Closing Civic Space: Trends, Drivers and what Donors can do about it

February 14, 2019 1 By Duncan Green

My reading pile is out of control, but I finally caught up with a useful May 2018 overview from the always excellent International Center for Not-for-Profit Law. Nothing life-changing, but a clear and concise summary of the origins of the problem and possible responses, based on some 50 contributions to a consultation by the Swedish International Development Cooperation Agency (Sida). Some highlights:

‘The graph shows the legal initiatives, proposed or enacted, that restrict the freedoms of association or assembly: (1) 47% restrict the formation, registration, or operation of CSOs; (2) 28% constrain the ability of CSOs to receive international funding; and (3) 25% restrict peaceful assembly.’

‘What New Trends are we Witnessing?

  • Digital restrictions: Indonesia, Pakistan and Tanzania, for example – have adopted cybercrime laws and other regulations that provide largely unfettered power to monitor and surveil electronic communications.
  • Transparency-linked restrictions: (1) burdensome requirements for reporting and for disclosure of private information (e.g., in Bulgaria, Panama, Uganda); (2) mandatory disclosure of private assets of CSO directors and/or officers (e.g., in Ukraine and India); (3) limiting public advocacy by categorizing CSOs as lobbyists or political activists (e.g., in the United Kingdom and Ireland); (4) disclosure of private and international funders (e.g., in Hungary and Mexico); and (5) disproportionate penal provisions linked to non-compliance with reporting and disclosure requirements (e.g., in Egypt and Russia).
  • Denying access to CSOs in multilateral fora: CSOs and human rights defenders are subject to increasing threats, intimidation, and reprisals when they try to speak out in multilateral fora
  • Discrediting CSO voices in multilateral fora: government-organized NGOs (GONGOs) participate in multilateral fora like the UN Human Rights Council. GONGOs defend countries’ policies, attempt to delegitimize genuine civil society voices, and consume time, space, and other limited resources.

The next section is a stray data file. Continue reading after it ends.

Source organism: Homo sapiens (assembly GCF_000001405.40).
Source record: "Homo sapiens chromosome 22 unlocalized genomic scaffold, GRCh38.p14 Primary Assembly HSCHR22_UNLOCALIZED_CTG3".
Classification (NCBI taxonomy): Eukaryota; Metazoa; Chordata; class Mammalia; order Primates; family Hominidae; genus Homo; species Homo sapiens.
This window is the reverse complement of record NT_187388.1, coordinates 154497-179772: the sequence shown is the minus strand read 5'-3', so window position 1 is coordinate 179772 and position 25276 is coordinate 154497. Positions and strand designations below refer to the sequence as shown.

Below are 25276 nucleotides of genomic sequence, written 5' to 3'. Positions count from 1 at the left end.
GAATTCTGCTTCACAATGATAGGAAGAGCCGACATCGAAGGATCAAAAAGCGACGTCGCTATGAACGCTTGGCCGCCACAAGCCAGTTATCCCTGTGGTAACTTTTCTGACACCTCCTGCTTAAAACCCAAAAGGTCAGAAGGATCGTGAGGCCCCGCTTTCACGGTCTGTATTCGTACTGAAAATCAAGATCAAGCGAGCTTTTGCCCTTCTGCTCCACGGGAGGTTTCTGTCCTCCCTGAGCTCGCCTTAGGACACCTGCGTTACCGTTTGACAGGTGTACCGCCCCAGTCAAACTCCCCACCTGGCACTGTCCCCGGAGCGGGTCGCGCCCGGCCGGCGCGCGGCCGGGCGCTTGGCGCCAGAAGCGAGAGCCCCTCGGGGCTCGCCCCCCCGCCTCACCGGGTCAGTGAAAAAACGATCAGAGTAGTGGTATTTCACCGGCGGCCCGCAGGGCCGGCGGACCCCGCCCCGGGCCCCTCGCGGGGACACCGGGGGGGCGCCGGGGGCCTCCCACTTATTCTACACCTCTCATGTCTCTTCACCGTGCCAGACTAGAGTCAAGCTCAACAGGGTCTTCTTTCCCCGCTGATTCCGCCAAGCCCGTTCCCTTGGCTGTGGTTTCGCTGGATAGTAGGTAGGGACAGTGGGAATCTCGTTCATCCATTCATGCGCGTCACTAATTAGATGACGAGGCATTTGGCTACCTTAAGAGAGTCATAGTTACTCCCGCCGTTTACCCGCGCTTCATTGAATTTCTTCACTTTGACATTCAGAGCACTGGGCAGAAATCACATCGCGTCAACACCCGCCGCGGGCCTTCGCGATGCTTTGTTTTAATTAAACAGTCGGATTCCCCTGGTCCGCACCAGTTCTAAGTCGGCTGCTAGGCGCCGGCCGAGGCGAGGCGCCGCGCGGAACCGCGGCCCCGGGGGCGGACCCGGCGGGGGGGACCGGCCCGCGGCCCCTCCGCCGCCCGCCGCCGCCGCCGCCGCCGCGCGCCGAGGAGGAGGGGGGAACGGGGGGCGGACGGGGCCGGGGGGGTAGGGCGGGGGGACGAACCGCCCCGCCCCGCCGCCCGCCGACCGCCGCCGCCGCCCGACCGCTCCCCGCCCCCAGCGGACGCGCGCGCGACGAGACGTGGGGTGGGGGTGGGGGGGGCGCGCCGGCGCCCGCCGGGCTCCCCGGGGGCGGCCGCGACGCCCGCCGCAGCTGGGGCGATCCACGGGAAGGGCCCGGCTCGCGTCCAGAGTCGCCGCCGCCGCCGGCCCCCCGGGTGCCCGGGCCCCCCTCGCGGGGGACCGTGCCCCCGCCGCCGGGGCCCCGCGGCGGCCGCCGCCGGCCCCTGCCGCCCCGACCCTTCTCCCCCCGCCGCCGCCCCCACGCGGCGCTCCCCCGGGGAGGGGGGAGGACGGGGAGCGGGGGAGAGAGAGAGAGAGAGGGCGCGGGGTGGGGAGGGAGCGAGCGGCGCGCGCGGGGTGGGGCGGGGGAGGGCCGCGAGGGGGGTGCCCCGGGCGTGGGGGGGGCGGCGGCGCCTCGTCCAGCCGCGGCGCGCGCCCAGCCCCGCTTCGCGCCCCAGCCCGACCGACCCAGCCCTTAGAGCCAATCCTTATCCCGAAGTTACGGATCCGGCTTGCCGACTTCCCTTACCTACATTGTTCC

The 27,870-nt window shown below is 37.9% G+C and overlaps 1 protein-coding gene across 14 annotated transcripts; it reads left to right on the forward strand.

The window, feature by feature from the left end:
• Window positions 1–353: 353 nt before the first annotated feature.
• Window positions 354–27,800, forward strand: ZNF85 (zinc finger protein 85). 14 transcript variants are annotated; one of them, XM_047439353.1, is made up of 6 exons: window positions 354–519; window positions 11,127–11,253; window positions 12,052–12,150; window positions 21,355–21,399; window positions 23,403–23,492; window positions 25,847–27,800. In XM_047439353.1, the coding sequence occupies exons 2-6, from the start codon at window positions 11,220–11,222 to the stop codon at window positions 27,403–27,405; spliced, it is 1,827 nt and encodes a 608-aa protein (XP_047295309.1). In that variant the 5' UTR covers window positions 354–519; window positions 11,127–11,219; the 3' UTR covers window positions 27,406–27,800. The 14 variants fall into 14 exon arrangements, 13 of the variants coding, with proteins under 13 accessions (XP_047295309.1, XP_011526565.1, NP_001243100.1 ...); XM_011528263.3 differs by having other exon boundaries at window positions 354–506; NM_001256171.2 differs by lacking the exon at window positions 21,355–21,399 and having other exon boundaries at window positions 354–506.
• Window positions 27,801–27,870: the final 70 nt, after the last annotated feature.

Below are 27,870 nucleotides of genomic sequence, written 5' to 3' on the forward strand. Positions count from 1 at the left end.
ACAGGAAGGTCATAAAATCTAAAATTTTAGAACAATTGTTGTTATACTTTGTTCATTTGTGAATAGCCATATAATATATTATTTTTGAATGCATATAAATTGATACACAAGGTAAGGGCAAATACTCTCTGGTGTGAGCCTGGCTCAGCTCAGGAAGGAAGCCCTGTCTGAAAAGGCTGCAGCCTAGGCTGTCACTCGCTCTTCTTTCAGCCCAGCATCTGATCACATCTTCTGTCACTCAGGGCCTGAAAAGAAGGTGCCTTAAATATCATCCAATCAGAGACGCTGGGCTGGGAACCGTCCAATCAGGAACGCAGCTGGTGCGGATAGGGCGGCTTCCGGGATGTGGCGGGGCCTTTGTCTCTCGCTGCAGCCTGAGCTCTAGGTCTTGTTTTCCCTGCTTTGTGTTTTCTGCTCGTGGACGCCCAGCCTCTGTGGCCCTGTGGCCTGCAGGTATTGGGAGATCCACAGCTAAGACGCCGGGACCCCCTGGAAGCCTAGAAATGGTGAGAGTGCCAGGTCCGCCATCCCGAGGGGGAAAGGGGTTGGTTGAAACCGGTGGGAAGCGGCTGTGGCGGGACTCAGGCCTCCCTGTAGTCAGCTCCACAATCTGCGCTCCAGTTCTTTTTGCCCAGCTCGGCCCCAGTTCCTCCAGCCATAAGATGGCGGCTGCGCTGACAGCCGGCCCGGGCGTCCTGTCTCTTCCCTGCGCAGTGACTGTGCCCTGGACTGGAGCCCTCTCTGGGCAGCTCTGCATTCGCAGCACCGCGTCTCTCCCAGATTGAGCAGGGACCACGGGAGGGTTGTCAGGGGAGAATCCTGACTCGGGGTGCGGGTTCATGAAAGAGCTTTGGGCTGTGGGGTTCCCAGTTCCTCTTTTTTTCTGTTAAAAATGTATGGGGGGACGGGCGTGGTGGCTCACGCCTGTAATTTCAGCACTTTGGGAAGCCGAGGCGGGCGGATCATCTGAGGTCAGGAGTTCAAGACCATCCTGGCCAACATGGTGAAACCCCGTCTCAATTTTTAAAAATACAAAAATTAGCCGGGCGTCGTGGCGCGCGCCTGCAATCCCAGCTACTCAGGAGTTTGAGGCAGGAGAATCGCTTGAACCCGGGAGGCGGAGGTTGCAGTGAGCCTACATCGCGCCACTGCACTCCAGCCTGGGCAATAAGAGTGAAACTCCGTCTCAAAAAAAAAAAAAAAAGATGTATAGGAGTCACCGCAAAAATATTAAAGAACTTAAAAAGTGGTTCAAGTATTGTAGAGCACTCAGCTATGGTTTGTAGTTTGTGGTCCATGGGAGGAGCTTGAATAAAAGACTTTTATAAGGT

• Impeding freedom of movement: preventing civil society representatives from traveling abroad
  • Narrowing the space for INGOs: eg via restrictions on spending, mission or registration.
  • Stigmatizing donors: For example, the Government of Hungary has been conducting a campaign that targets the Open Society Foundation and the Central European University, as well as its founder, George Soros

What are the Origins and Drivers of Closing Civic Space?

The origins of the crackdown on civic space can be traced to the beginning of the current millennium. Throughout the 1990s, the world was in the midst of an “associational revolution,” and CSOs enjoyed a mostly positive reputation within the international community, stemming from a post-Cold War conviction that pluralistic, liberal democracies where civil society is an integral part of the social fabric are or should become the norm; as well as from CSOs’ important contributions to health, education, culture, economic development, and a host of other publicly beneficial objectives. Reflecting this, in September 2000, the United Nations General Assembly adopted the Millennium Declaration. Among other provisions, the Declaration emphasized the importance of human rights and the value of “non-governmental organizations and civil society, in general.”